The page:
Piper has said a number of striking things here, things that border on poetry, in places. But to put in more plainly: Growing in grace means we are justified and already as acceptable to God as Jesus Christ is! In other words, the believer knows he is perfect before God-not because his life is perfect-but because it's better than it used to be-not much better, maybe, but still, better. Getting better means you're already perfect!


One of the truest and most important sentences in Piper's book is also one of the hardest to explain. Speaking of believers, he says,

We should become what we are.

If we are 'holy, blameless, and perfect' in Christ, we should strive to be holy, blameless, and perfect in the world. Not to become holy, but because we are holy. Not so God will love us, but because He loves us. Not to get into Christ, but because we are in Christ.

What does a holy, blameless, and perfect life look like? It looks like love. Loving God means obedience to His known will. Loving others looks like putting them ahead of yourself.

This is what it means to become what we are. It may be mysterious, but it's also true: the more we change for the better, the more we become like ourselves. For years, the Prodigal Son lived in sin, and then, what happened? He came to himself and went home to his father. The riotous life he chose wasn't his true life, but a false life-a life his friends foisted on him, maybe, or his pride or lusts. In his true life, he was the son of a loving father. And you are too. And so, turn away from your old selfish ways and become what you really are.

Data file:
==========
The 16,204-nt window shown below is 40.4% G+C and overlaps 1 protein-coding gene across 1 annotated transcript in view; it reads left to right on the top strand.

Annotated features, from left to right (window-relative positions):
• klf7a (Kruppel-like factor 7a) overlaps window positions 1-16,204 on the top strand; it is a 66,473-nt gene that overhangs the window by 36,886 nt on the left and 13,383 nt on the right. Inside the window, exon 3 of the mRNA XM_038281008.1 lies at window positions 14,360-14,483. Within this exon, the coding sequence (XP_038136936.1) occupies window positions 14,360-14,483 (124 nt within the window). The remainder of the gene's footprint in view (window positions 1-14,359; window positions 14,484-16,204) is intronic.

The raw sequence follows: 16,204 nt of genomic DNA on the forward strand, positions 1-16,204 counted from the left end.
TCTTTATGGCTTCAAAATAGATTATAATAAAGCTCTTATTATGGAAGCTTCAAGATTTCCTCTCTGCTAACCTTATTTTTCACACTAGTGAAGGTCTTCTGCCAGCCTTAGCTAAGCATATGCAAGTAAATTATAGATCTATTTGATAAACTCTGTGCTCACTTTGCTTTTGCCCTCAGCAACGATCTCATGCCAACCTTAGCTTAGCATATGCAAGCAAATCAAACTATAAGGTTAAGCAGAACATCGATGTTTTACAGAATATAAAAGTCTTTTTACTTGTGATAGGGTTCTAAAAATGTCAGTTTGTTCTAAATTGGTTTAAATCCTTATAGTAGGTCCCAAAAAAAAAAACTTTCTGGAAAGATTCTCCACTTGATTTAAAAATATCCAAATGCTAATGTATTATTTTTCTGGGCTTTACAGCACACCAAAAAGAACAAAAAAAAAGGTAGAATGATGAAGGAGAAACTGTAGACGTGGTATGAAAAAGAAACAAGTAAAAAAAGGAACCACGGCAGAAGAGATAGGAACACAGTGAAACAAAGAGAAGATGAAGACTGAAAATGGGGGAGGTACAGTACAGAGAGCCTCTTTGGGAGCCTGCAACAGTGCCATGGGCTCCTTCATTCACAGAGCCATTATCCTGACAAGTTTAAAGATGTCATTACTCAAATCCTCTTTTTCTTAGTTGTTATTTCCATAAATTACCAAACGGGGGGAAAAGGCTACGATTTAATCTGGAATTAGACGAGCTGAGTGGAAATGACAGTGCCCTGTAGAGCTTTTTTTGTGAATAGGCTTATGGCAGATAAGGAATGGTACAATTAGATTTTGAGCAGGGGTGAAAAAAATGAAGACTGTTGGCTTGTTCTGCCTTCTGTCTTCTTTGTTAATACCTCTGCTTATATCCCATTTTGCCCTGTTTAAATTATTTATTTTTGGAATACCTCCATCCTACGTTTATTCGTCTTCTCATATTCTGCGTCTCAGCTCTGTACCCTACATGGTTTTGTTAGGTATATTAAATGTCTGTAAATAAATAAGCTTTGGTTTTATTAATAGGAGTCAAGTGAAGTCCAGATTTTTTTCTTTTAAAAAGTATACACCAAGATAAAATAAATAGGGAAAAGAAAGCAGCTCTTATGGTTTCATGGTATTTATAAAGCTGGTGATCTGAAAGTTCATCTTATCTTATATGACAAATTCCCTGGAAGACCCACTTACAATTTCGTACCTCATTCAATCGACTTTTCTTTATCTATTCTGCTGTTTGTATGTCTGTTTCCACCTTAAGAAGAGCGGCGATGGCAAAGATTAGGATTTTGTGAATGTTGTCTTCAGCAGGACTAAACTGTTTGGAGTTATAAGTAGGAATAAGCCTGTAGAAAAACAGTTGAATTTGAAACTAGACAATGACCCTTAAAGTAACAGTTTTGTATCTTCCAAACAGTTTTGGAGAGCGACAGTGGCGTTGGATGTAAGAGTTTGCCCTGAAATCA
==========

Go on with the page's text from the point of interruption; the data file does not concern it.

Piper completes the chapter with a reminder of why we are what we are.

The basis for all this? The suffering of Christ. It secures our perfection so firmly that is already now a reality. Therefore, we fight against our sin not to become perfect, but because we are perfect. The death of Jesus is the key to battling our imperfections on the firm foundation of our perfection.

What did Jesus Christ do for you? He died for you. But what does His death do for you? Old heretics (and new) said 'It set an example'. As far as it goes, that's true, but it doesn't go nearly far enough. Titus 2:14 says,

He gave Himself for us to redeem us from all iniquity and purify for Himself a peculiar people, zealous of good works.

His death breaks the power of sin and replaces it with the power to do good. Not 'potentially', but actually. He doesn't make them possible, He makes them sure.

Meditating on this gives me hope when I fall into sin and the strength to repent and move on. Not to earn God's favor, but because I already have it.

All and only because of what Christ did for me and you too.


Don't be discouraged. If Christ died, you're already holy and you'll grow in holiness.

Don't be presumptuous. If Christ died to make you holy, He wants you to strive for holiness. Being sure of my wife's love, won't make me a worse husband, but a better one. Knowing the Lord died for me won't make me a worse Christian, but a better one.